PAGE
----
Posts tagged ‘Freedom’

November 10, 2011

How To: Democracy

by nkwilczy

A Professor today, towards the end of a class which had predominantly featured the Frontline Special “The Long Walk of Nelson Mandella” asked us how democracy could be “taught” to people inexperienced in its practice.

The words, though I know he did not mean them in such an abrasive way, struck me as thick in Western thoughts of cultural superiority; I had this vision of unwashed masses beseeching the wisdom of a “more experienced” people. I saw Kipling, and he asked me to share his burden.

But I know my Rousseau, so I tried to explain that a government of any sort, and especially a democracy, if it is to succeed it has to be tailored to the needs and customs of the people who practice it. Greek democracy did not look like German democracy, does not look like American democracy, and none of these look like Japanese, Brazilian, or Swedish democracy.

So I tried to go into details, about how you have to know the nuances of a culture, that the concepts must be translated into their intellectual pantheon building on what these hypothetical unwashed masses already know and believe. Most of all, that if what you seek to impose on these masses is an idea formulated by foreign academics without popular support, then what does democracy even really mean? It must build on the democratic tendencies of the culture and seek to combat the harmful civic tendencies, or else it fails to incorporate the ideas of the governed and fails primae facie to be a democracy.

Like many things I say, no one seemed to understand.

So, after a few moments of awkward silence he ended the class with the question, “Well, who would want the job of teaching these emerging countries about democracy.”

No one raised their hand and I was not surprised, it is hard enough to teach people in the United States about democracy.

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December 14, 2010

Andean Night Monkeys

by nkwilczy

http://twinenterprises.com/the_fear_of_monkeys/issue_eight/index.htm

In it you will find a wide variety of fascinating political writings. I liked the Doomsday poem, personally, but I also contributed ‘And Justice for All,’ an extremely short story. I don’t know what to say about their labelling system, my intention was never that a cleanup crew would be seen as legitimate law enforcers, it was just about a critical mistake and panic and the inevitably dirty and unjust consequences, but I guess I’ll let you decide for yourself.

September 17, 2010

Political Independence

by nkwilczy

I want to start this post off with a short bit about our newest member of the Supreme Court. The only “dirt” that could be found on her during the confirmation process was a paper she had written on how internal divisions gutted the socialist movement in New York. It’s funny how much Supreme Court Justices spend most of their previous careers acting like they belong to a sleeper cell. Still, I think an obvious lesson can be taken from the premise of the text.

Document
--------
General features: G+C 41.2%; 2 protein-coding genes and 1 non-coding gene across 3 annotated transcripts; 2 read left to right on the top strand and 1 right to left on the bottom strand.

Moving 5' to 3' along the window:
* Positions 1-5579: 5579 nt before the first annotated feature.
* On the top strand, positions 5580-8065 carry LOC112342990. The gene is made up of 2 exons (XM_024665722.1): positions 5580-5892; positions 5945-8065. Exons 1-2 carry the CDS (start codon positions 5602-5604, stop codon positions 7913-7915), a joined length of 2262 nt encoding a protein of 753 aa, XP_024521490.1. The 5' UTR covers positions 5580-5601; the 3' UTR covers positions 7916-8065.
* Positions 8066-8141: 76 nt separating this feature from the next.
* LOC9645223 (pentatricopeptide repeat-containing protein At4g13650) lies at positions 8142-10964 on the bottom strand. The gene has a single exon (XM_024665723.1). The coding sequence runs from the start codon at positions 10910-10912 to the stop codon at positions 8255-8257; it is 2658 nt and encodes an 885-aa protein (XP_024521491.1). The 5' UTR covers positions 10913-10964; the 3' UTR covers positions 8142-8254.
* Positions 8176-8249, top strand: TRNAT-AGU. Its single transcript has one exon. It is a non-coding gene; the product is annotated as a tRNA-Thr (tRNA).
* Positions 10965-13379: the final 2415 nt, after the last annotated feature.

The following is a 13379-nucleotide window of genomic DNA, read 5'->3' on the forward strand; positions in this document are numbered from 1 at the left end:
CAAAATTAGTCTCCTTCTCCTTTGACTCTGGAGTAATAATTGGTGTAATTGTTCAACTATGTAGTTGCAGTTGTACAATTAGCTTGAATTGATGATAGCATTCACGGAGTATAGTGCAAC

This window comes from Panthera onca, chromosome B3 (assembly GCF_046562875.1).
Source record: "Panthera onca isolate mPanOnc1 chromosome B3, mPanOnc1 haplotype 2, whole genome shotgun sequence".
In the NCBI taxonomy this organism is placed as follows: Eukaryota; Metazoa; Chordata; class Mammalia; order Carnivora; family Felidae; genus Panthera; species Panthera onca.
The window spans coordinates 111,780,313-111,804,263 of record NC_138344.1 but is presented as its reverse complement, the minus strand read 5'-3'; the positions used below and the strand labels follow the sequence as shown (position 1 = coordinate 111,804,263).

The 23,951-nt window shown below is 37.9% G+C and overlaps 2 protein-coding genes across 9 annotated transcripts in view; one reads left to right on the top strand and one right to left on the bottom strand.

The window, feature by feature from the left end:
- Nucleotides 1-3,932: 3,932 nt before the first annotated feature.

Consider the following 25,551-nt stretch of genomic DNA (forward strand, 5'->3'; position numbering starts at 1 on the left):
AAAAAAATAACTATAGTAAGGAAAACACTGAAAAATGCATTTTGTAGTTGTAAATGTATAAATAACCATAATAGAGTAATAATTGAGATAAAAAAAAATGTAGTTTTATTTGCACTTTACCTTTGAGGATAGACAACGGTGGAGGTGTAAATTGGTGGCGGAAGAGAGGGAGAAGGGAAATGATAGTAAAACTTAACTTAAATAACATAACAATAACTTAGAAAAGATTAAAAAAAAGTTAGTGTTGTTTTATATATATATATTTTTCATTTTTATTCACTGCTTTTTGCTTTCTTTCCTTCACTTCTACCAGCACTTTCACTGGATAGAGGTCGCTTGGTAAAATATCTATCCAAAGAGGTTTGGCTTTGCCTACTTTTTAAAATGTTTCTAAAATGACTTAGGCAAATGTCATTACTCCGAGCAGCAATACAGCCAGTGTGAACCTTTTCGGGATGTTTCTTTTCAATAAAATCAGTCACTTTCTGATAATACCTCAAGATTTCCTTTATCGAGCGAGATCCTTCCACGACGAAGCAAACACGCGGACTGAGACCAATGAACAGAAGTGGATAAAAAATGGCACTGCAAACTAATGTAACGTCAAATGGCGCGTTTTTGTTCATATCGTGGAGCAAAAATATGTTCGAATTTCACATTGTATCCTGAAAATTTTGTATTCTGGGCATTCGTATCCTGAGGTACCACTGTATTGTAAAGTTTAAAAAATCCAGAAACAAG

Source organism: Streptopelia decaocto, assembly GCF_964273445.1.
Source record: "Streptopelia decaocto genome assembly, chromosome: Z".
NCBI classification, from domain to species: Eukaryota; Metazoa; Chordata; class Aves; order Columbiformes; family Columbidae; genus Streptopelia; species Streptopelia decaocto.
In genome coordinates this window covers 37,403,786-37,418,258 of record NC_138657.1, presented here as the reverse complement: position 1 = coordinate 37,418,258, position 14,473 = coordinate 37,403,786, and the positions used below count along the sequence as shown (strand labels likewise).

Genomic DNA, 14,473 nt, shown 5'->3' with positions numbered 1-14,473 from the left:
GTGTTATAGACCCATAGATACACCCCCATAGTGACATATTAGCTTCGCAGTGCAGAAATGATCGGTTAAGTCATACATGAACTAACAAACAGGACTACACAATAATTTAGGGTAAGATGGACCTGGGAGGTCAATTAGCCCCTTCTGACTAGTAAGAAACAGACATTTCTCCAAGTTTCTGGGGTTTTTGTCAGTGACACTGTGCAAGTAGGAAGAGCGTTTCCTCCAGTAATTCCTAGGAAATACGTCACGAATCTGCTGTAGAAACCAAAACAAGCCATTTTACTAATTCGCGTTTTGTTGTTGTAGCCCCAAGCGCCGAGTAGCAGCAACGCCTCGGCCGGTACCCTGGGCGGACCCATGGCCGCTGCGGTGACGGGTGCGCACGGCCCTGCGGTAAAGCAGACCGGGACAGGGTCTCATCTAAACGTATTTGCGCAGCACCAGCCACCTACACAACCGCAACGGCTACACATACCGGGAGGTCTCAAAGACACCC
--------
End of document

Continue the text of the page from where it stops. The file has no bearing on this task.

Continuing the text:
For my purposes I will divide the mass of politically aware Americans into three categories. I understand these three categories to represent oversimplifications, and I feel like I should warn people of that before I start talking about any of them. A lot of people use words like “conservative” or “liberal” as though they are all encompassing worldviews and total political ideologies, as though if you are pro-choice then you have signed a contract swearing to uphold the interests of trial lawyers or if you support gun rights then you must also support supply side economics. These broad generalizations and parodies of political ideologies work to form the basis for a sort of mild paranoia about the “other party” that reinforces loyalty and group cohesion among the two parties.

So that in the end, regardless of where you started out as a single issue voter, let’s say you are an environmental activist, in the end you will work with the teachers unions or the trial lawyers because it’s better than the “GODDAMN REPUBLICANS” or on the other hand if you work towards a smaller government then you can also end up supporting pro-life or various religious causes because again it’s better than the “GODDAMN DEMOCRATS.”

These are all people who started out as single issue voters. Many of them still are. The way that Americans have entered into political awareness for generations has been as single issue voters and it is a clear, logical system and a cornerstone of our democracy. You get into one issue, you maybe have some success with local government petitions or elections, you get that notion that you have made a productive addition to our democracy in some way and then you’re hooked. And then you start working on other issues.